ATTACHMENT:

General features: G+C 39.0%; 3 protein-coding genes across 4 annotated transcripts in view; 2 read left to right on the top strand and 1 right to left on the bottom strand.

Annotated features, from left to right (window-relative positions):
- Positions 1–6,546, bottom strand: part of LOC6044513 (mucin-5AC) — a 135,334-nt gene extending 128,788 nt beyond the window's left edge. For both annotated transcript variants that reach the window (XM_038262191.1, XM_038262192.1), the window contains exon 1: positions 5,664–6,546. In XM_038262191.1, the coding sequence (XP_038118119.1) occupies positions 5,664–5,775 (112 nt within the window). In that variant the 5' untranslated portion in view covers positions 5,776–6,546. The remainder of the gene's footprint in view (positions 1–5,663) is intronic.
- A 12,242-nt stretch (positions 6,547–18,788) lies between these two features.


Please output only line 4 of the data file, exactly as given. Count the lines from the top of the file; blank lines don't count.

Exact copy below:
- A 12,242-nt stretch (positions 6,547–18,788) lies between these two features.